W3C home > Mailing lists > Public > public-linked-json@w3.org > November 2014

Re: "in #JSON-LD the keys in objects must be unique" -- why?

From: François-Paul Servant <francoispaulservant@gmail.com>
Date: Sat, 22 Nov 2014 22:21:35 +0100
Cc: John Walker <john.walker@semaku.com>, public-linked-json@w3.org
Message-Id: <288A2D8B-3B0F-4955-B8A4-319F032C6058@gmail.com>
To: Nicholas Bollweg <nick.bollweg@gmail.com>
Nicholas, John,

thanks for the comments and pointers.

What I would need is an ordered list of (prop, value) pairs (-- not of values)

Ex, I have the following graph (in turtle):
s
	p1 o11,o12,o13;
	p2 o21,o22,o23.

Easy to represent in JSON-LD using arrays. However, I'd like to show the following to a human reader:
s
	p1 o11;
	p2 o21;
	p1 o12;
	p2 o22;
	p3 o13;
	p3 o23.

The ordering is not really meaningful, just nicer for the human that looks at it. So, this is basically how I'd like to have the data displayed to an end user.

My problem is to transmit these data to a program in charge of creating a web page that displays them, and in charge also of publishing the RDF data for other programs (the RDF graph is the only thing that matters, as far as machines are concerned, except for the program in charge of displaying it to human users)

I've been using RDFa, but it's difficult to have the people in charge of creating web pages to take care of that.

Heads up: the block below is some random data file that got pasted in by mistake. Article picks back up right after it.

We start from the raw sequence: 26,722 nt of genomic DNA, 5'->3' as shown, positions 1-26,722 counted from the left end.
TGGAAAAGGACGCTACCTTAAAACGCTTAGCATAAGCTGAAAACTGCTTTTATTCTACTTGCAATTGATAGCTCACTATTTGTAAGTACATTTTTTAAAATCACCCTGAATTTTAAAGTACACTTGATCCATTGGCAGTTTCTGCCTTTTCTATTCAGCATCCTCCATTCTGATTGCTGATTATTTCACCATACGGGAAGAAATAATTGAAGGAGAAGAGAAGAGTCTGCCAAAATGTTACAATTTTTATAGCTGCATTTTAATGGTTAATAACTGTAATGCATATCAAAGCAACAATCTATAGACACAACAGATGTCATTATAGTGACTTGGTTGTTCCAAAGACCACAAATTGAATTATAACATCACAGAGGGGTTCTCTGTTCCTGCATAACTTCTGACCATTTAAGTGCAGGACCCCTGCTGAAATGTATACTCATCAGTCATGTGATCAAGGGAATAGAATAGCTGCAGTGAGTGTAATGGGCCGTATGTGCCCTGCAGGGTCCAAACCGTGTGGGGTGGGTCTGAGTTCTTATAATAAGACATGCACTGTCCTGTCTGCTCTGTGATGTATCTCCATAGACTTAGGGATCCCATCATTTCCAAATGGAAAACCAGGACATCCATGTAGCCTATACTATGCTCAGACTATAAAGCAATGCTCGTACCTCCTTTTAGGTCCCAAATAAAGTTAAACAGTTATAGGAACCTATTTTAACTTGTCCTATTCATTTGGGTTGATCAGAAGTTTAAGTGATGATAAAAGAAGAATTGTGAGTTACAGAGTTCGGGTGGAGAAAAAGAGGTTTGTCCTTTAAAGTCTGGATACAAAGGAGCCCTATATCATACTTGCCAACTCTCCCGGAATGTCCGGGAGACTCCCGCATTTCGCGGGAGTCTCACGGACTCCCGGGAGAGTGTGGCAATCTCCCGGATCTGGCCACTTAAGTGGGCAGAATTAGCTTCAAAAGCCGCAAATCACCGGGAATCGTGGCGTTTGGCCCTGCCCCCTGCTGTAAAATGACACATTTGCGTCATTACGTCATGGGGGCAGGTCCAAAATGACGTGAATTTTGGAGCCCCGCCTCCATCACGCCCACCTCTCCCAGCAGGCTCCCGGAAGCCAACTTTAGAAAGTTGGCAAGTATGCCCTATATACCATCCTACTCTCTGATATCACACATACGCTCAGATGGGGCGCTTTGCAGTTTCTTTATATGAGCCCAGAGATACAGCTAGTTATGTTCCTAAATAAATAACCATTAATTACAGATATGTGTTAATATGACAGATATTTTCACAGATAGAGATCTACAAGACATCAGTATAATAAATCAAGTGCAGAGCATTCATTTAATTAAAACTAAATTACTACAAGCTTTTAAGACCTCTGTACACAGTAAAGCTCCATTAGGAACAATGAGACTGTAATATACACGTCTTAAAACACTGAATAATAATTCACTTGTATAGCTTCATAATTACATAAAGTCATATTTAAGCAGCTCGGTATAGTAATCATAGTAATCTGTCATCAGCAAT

I was hoping to transmit some JSON-LD that mimics the second form of the graph above, thinking that the web developer would then easily convert it to HTML, and include it in a script in order to also have the data published as data. Until I found that duplicate keys are not possible… (I know well RDF things, but I have little experience with JSON)

Example of the data I'm working with:
- in RDFa:
http://uk.co.rplug.renault.com/product/model/87J/captur/c/A-87J-NAV3G3?embed=true
- in turtle (not exactly the same data as above, but almost)
http://uk.co.rplug.renault.com/product/model/87J/captur/c/A-87J-NAV3G3?as=ttl

Best,

fps
Le 22 nov. 2014 à 18:37, Nicholas Bollweg <nick.bollweg@gmail.com> a écrit :

> Can you help us with a few examples of what you are trying to represent? I am inclined to believe that @list might be your only way to get ordering without reimplementing it yourself!
> 
> Also, here's the ECMAScript discussion about duplicate keys:
> 
> https://esdiscuss.org/topic/json-duplicate-keys
> 
> The minutes at the end are actually quite informative about how things like this happen and the choices such committees have to make.


Received on Saturday, 22 November 2014 21:22:05 UTC

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